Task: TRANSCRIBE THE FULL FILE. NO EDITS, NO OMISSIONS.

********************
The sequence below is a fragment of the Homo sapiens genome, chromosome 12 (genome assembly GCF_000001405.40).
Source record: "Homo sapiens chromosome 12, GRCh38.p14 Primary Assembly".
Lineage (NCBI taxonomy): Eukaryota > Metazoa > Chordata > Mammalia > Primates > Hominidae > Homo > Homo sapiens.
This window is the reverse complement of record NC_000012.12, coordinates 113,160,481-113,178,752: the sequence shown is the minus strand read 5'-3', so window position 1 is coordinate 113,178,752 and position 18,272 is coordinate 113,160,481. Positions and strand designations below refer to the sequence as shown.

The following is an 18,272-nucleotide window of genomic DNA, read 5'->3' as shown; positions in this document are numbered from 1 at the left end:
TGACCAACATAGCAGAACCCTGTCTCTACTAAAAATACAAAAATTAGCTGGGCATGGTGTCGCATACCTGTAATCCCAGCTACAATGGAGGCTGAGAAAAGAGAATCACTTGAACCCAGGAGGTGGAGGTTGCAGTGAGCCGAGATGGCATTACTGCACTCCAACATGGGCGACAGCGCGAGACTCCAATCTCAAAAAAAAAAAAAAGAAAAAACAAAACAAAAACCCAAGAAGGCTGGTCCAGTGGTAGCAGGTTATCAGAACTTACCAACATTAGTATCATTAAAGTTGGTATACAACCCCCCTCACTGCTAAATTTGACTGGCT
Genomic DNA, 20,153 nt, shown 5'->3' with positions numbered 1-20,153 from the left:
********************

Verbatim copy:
The sequence below is a fragment of the Homo sapiens genome, chromosome 12 (genome assembly GCF_000001405.40).
Source record: "Homo sapiens chromosome 12, GRCh38.p14 Primary Assembly".
Lineage (NCBI taxonomy): Eukaryota > Metazoa > Chordata > Mammalia > Primates > Hominidae > Homo > Homo sapiens.
This window is the reverse complement of record NC_000012.12, coordinates 113,160,481-113,178,752: the sequence shown is the minus strand read 5'-3', so window position 1 is coordinate 113,178,752 and position 18,272 is coordinate 113,160,481. Positions and strand designations below refer to the sequence as shown.

The following is an 18,272-nucleotide window of genomic DNA, read 5'->3' as shown; positions in this document are numbered from 1 at the left end:
TGACCAACATAGCAGAACCCTGTCTCTACTAAAAATACAAAAATTAGCTGGGCATGGTGTCGCATACCTGTAATCCCAGCTACAATGGAGGCTGAGAAAAGAGAATCACTTGAACCCAGGAGGTGGAGGTTGCAGTGAGCCGAGATGGCATTACTGCACTCCAACATGGGCGACAGCGCGAGACTCCAATCTCAAAAAAAAAAAAAAGAAAAAACAAAACAAAAACCCAAGAAGGCTGGTCCAGTGGTAGCAGGTTATCAGAACTTACCAACATTAGTATCATTAAAGTTGGTATACAACCCCCCTCACTGCTAAATTTGACTGGCT
Genomic DNA, 20,153 nt, shown 5'->3' with positions numbered 1-20,153 from the left: